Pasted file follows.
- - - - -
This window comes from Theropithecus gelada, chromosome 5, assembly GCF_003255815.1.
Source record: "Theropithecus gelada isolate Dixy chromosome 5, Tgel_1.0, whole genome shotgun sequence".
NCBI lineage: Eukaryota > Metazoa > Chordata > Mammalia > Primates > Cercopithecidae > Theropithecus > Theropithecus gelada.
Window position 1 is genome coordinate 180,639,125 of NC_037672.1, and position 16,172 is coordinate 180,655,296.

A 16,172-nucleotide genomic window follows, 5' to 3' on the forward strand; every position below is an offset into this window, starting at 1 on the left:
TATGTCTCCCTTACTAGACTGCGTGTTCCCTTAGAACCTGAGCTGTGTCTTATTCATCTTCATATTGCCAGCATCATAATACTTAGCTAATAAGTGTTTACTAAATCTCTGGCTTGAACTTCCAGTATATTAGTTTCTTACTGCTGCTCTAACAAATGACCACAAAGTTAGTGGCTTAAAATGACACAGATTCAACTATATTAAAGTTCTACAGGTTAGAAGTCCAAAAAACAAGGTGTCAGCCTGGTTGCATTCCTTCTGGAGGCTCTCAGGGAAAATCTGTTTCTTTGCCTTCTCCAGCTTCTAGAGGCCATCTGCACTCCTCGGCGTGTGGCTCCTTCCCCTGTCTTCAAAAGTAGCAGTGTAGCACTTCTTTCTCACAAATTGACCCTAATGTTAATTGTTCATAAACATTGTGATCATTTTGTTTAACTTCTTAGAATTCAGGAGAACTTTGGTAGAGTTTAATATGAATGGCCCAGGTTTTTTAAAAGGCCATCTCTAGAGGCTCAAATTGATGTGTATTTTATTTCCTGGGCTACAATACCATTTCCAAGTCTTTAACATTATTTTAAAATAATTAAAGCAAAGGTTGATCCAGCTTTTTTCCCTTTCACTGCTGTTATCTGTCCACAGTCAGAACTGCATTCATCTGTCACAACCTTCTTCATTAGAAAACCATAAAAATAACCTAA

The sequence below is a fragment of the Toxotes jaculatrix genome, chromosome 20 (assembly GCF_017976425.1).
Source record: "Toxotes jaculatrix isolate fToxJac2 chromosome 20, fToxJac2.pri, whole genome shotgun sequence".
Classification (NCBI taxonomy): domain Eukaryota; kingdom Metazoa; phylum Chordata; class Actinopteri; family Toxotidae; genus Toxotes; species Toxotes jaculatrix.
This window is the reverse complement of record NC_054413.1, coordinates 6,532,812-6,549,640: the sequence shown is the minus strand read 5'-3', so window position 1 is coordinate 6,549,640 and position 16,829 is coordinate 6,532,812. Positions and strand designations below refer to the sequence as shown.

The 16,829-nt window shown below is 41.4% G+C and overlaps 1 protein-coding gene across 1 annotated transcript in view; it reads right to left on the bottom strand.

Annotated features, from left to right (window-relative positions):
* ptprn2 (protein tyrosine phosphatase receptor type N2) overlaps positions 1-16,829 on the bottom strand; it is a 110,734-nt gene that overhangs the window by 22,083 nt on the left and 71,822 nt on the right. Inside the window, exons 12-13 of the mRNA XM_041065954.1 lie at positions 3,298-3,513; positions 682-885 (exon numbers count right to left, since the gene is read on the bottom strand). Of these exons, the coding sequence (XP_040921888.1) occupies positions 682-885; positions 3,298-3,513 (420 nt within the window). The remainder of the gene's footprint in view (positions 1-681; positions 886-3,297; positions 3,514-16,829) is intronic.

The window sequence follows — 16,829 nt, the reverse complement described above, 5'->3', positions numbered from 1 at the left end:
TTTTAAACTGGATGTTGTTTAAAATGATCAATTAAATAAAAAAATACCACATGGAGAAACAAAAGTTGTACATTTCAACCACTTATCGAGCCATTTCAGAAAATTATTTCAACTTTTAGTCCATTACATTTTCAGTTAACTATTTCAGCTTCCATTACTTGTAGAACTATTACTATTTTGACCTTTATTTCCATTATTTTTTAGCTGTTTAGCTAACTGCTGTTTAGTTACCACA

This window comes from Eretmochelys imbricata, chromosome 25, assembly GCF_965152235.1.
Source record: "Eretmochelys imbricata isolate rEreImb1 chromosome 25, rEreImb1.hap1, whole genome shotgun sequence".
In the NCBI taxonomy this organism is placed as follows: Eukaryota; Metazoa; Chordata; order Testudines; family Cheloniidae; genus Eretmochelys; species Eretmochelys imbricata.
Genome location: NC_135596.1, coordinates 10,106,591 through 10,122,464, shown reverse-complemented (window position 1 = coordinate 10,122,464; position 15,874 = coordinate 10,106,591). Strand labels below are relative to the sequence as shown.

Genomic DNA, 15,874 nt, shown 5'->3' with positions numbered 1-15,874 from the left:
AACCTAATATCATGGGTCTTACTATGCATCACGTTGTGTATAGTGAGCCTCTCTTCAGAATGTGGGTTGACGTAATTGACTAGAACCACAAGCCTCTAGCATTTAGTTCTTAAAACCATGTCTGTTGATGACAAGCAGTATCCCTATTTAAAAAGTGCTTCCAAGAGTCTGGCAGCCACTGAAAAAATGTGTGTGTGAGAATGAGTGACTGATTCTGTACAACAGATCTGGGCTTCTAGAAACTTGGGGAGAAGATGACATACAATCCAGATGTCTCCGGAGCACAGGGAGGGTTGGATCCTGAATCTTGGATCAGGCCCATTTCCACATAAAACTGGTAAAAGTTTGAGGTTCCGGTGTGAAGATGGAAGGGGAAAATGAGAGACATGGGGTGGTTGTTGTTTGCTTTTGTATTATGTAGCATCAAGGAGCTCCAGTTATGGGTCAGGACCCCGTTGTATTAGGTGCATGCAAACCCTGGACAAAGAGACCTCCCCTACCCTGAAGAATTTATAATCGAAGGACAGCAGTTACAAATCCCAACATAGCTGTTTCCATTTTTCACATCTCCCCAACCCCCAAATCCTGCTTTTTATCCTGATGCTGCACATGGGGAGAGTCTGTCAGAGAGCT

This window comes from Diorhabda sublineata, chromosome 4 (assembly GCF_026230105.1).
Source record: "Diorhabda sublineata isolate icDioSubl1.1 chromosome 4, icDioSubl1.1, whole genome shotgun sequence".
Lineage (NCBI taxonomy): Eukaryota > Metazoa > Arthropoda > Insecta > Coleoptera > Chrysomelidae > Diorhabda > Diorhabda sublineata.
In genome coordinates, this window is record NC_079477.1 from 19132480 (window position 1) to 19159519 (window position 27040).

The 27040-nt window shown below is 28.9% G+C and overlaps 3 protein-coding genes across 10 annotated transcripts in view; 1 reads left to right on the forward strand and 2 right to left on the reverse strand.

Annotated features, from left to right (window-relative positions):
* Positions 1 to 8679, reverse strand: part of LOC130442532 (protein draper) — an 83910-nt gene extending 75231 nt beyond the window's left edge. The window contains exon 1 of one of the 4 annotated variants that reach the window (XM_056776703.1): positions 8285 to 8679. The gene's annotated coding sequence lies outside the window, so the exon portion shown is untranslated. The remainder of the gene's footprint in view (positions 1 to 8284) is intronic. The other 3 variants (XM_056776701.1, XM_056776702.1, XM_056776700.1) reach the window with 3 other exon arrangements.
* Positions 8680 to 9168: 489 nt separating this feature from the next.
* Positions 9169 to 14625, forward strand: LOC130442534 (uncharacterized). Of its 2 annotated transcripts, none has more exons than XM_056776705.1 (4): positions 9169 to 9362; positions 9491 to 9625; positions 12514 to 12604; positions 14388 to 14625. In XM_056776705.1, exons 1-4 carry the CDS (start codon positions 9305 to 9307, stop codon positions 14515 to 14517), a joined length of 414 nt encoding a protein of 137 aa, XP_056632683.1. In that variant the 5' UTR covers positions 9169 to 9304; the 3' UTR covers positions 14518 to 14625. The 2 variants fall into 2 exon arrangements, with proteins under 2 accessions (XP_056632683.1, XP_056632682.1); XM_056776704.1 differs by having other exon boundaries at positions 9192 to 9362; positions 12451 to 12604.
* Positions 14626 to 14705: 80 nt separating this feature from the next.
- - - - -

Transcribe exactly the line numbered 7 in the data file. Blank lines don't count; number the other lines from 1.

The sequence below is a fragment of the Toxotes jaculatrix genome, chromosome 20 (assembly GCF_017976425.1).